In House Rules, we're given an incredible amount of insight into the mind of a teenage boy with Asperger's Syndrome. Jacob Hunt exhibits all of the signs of traditional Asperger's--lacking social interaction skills, lack of eye contact, and many others.
Like most individuals with Asperger's, Jacob has found one part of life that he enjoys, and he has started dedicating his time to that one area. Because of the police scanner he keeps in his bedroom, Jacob follows the police department's every move, frequently showing up at the scene of a crime, offering information and insight that have proven helpful for police officers in their investigations. Who knew that a young boy with Asperger's Syndrome would end up being so helpful in forensic analysis?
However, things change when a murder in their small town causes the police to come, seeking out Jacob with questions of their own. His family is devastated to think that this intelligent and insightful young man, someone they love dearly, is being accused of such a heinous act. His mother, Emma, feels enraged at the lack of understanding by the police officers. Her son appears guilty because of his inability to properly communicate the truth with those who are bearing down on him, asking questions. Will they discover the truth before it's too late?
Jodi Picoult is known for not being afraid to deal with the big issues in our culture, and House Rules demonstrates her understanding of a society that doesn't understand Autism or Asperger's Syndrome. In 2003, Jodi was awarded the New England Bestseller Award for fiction. Her stories touch the heart of the deepest human emotion, and House Rules is no different. It will delight you, enthrall you, and anger you from beginning to end.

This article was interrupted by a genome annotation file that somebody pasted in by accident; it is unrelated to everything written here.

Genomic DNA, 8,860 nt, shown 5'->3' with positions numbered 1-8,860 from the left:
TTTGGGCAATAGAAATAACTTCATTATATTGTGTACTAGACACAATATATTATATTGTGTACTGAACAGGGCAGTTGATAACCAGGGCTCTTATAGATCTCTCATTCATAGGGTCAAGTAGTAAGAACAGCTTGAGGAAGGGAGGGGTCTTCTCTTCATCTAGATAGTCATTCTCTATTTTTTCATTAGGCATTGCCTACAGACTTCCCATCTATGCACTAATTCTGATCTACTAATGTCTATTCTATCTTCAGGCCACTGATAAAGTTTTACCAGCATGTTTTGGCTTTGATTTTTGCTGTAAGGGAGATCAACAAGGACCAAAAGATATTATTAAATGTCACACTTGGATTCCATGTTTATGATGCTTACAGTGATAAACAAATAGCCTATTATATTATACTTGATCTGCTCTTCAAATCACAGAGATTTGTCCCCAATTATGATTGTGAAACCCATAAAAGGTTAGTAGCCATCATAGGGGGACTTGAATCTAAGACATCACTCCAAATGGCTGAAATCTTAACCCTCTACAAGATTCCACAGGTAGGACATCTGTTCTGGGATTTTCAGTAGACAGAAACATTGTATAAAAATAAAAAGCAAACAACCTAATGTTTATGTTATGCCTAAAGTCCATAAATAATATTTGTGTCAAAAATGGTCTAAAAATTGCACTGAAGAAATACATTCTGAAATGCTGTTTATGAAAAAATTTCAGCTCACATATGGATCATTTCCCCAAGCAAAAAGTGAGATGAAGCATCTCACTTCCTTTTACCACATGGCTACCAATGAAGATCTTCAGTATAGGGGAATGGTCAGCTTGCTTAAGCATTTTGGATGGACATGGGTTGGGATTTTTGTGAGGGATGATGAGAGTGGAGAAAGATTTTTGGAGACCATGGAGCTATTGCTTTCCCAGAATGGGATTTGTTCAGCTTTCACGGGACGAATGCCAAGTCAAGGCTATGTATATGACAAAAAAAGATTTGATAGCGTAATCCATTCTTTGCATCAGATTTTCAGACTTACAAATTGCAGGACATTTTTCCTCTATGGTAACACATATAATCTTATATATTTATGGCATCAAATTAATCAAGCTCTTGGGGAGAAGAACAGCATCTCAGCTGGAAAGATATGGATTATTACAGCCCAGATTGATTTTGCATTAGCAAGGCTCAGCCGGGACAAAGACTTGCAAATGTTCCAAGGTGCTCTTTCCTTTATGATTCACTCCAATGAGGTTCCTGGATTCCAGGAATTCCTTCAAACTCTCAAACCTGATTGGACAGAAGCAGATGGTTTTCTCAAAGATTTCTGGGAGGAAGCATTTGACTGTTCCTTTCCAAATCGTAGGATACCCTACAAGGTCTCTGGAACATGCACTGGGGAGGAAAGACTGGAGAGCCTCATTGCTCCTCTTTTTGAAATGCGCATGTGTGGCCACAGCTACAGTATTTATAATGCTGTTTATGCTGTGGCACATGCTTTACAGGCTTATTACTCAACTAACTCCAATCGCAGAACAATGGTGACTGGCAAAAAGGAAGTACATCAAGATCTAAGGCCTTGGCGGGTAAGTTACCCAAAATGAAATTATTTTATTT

One of America’s most popular authors, Jodi Picoult has earned a reputation for crafting riveting, topical fiction.
In House Rules, Picoult examines how being different can have dire consequences. Teenager Jacob Hunt has Asperger’s syndrome. A forensic science wizard, he follows his scanner to show up at crime scenes and give law enforcement officials his advice. But when his tutor is found dead, he becomes a suspect. Suddenly, his Asperger’s traits—not looking people in the eye, tics and twitches—look more like guilt in the view of police.
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